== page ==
CAIRO, Egypt — An Egyptian family asked to play with the lions. Two dollars, said the zookeeper. The mother nodded and the zoo employee motioned to them to come to a side door away from the row of cages and mesmerized onlookers.
The zookeeper looked nervous, peering up and down the sidewalk. Seeing none of the authorities, he swung the door open and beckoned the family of four inside. By the time the family had entered, the zookeeper had grabbed a lion cub and hoisted it into the arms of the startled teenage son. Another lion cub looked on from a few feet away.
The family posed for photos. The cub snarled with displeasure.
Soon enough, the daughter had spotted Lula, one of the zoo's tigers, and the others followed her out the door, though not before handing the zookeeper $2 — or three times what he might otherwise make in a day.
Welcome to Cairo's Giza Zoo, the largest of Egypt's seven official zoos — a sprawling park stuck in the middle of Africa's largest city.
Founded in 1891, the zoo was once one of Africa's finest. But in the last decade, it has fallen on hard times.
The Giza Zoo regained notoriety in 2004 when it was expelled from the World Association of Zoos and Aquariums (WAZA) for its failure to pay group dues, its substandard results during a WAZA zoo inspection, and the inhumane killing by Egyptian authorities of two gorillas thought to be infected with the Ebola virus, zoo officials said.
The zoo's troubles didn't end there, though. In 2006, a number of birds died at the zoo of avian flu. Two years later, two men broke into the zoo at night and slaughtered two camels.
In its last inspection, WAZA also issued a list of complaints for the zoo. It cited the park for using chains to restrain elephants and criticized the small enclosures used to house many animals.
There may be little the zoo can do, though, on these fronts.
"It's a closed zoo. We have no room to expand!" said Nabil Sidki, the zoo's director, several 20-story buildings looming on the zoo's perimeter behind him.
"And we must keep the old monuments. They are important to our history."
Indeed, much of the zoo has been preserved because of various gardens and relics that sit on the grounds.
An informal give-and-take between zookeepers and patrons also presents its share of risks.
Customers with cash can gain intimate access to almost any animal. Zookeepers rely on these exchanges to supplement their own meager salaries.
Hugging bears, posing with elephants, holding lion cubs, feeding seals and provoking tigers are all part of a normal afternoon there.
"This is illegal," said Saad El Gazar, director of medical care and treatment. "When we hear about it, we either transfer them or fire them."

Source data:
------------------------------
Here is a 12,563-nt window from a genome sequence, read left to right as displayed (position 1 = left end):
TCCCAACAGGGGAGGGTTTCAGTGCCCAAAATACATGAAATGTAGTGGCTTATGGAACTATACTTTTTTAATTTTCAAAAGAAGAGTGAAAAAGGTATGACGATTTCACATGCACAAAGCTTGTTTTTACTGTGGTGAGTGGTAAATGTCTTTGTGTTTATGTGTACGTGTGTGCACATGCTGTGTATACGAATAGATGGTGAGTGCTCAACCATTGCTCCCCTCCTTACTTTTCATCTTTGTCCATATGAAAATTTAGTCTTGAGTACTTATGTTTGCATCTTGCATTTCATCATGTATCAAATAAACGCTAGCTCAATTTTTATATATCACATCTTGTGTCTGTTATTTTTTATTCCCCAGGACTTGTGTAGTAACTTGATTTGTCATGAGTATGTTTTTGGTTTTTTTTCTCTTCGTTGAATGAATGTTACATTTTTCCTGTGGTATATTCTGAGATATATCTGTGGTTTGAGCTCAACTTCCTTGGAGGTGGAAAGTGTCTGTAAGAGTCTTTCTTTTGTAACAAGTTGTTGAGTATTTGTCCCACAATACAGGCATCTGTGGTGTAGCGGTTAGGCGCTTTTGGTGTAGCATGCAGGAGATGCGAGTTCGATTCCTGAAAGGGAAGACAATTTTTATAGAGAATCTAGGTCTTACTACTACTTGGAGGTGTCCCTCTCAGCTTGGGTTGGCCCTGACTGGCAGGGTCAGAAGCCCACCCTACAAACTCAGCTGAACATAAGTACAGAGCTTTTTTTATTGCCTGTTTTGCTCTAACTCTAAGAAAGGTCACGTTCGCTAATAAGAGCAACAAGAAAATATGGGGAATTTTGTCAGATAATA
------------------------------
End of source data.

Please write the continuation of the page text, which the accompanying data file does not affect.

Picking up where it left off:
But even El Gazar acknowledged that given their modest salaries, zookeepers had little other recourse.
Despite all the problems, however, it appears that the Giza Zoo is the midst of a tidal change.
"We have a master plan," said Sidki. "The final plan is to join WAZA, maybe by next year."
"The first step to join WAZA is to join a regional organization. In our case, we joined PAAZAB last November."
PAAZAB is the African Association of Zoos and Aquaria.
El Gazar said the zoo has installed new cages for the bears and a paddock for the lions. A new elephant house and monkey display are in the planning stages.
He also noted that an administrative shift had given the zoo's fortunes a lift. Since 2007, he said, the government had appointed more reform-minded people to serve in positions of leadership there. They were the kind of people, he said, that would allow the Giza Zoo to regain entry to WAZA.
The changes come at a time when Egypt is moving rapidly to expand the Egyptian tourism industry, already the greatest contributor to GDP. The Ministry of Tourism has announced plans to increase the number of tourists visiting the country from 12.3 million in fiscal year 2007-2008 to 14 million by 2011.
Egypt's ramshackle antiquities museum, home to such pieces as King Tutankhamen's burial mask, will be replaced with a new structure near the Pyramids. And the government has pledged to relocate the hundreds of vendors that sell knick-knacks around some of Egypt's greatest historical sites.
Change at the zoo, Sidki said, was just a piece of this larger puzzle.
And at least for the moment, it seems that the new administration is committed.
"I would love to see the zoo as a good place because I love the animals," El Gazar said. "But I can't do it by myself."